• I think there are millions of poets in the world with only one reader (himself). The bravest ones will be able to have the poems they have written read to their most trusted friends. I have never written poetry, so I cannot be accused of insulting literature. I rarely read poetry, but when I do I always go back to the poets I know best, having studied them in school. Poems, like all works of art, excite, because they allow our feelings to find a way to manifest themselves, feelings that, without the work of art, we would never have been able to express. I believe that it is not possible to translate poems into another language, because in poems, in addition to the meaning, the sound of the words and the construction of the sentence are also important.

    • I really appreciate your insightful response. I feel the same way about poetry and I also write it. Emily Dickinson also happens to be my sixth cousin, so it runs in my veins!!!

  • sometime i read poems
    no i didn’t write a poems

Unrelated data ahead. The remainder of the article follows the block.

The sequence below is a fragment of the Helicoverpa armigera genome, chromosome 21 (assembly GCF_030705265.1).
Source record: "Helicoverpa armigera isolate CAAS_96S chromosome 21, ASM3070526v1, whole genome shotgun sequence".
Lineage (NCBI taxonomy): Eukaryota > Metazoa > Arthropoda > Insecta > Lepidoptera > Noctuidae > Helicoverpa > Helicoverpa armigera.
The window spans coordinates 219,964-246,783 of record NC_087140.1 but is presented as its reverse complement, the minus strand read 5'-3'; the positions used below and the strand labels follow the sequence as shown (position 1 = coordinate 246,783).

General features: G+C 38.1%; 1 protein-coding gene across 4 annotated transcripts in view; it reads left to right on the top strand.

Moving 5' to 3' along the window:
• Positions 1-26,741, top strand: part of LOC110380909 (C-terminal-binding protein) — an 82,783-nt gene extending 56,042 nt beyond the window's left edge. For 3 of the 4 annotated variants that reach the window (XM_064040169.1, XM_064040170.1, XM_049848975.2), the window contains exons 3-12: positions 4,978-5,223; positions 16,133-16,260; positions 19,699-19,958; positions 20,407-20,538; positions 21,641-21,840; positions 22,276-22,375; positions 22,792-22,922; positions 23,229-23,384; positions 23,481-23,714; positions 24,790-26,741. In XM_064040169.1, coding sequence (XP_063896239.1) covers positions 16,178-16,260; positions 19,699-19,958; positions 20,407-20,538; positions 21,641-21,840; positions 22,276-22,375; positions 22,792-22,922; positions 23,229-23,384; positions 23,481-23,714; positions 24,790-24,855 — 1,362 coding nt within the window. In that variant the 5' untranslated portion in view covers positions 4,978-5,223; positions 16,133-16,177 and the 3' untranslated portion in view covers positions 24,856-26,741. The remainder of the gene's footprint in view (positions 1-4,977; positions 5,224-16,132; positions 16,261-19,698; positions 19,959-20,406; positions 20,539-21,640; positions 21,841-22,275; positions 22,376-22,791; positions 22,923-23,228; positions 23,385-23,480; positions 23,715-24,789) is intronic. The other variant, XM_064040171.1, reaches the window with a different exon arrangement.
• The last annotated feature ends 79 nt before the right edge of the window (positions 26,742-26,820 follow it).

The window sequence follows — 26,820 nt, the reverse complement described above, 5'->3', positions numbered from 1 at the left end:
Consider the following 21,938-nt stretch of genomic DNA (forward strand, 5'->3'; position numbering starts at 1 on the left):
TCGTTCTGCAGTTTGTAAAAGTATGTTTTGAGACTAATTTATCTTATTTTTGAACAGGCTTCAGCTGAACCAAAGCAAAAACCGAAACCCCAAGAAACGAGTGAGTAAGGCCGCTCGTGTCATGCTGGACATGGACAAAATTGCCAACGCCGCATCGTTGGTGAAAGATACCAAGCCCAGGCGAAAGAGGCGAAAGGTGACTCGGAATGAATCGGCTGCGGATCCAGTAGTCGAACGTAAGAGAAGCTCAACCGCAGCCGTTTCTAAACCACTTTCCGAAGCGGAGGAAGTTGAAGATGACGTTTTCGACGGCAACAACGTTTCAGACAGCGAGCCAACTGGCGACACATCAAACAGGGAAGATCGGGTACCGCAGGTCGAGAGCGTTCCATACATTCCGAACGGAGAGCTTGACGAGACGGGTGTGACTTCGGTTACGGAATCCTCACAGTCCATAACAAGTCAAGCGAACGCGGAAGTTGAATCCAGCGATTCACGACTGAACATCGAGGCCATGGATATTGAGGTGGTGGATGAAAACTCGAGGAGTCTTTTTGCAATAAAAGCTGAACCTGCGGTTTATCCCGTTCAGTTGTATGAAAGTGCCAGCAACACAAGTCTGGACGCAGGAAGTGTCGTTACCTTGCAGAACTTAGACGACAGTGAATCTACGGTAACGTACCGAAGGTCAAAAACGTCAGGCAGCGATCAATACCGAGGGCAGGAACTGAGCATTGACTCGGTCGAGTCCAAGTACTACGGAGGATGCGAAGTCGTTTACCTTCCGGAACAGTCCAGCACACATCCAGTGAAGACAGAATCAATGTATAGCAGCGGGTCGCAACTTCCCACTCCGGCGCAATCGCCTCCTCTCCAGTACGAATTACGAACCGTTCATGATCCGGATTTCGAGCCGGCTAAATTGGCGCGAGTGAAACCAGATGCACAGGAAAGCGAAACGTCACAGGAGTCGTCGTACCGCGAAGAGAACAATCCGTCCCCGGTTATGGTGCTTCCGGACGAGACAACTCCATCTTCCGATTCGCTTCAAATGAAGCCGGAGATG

i never read at all emily dickinson’s poems but in the future i think that i will be read more about emily dickinson

  • I am a poet, I published a collection on 2015 and I am working on another poetry book p.I love Emily Dickinson ‘style.

  • Yes. Hope is a thing with feathers- was a poem of a person I know, she doesn’t care for me anymore. I loved her but I was not the one..
    Anyhow she has cancer and she lives reciting this poem. She was at a medical facility for a long time. This hung at the end of the hall where she was residing… this poem brought her hope. She is doing well right now, but diagnosed with a different form of cancer. Emily is her favorite poet by far!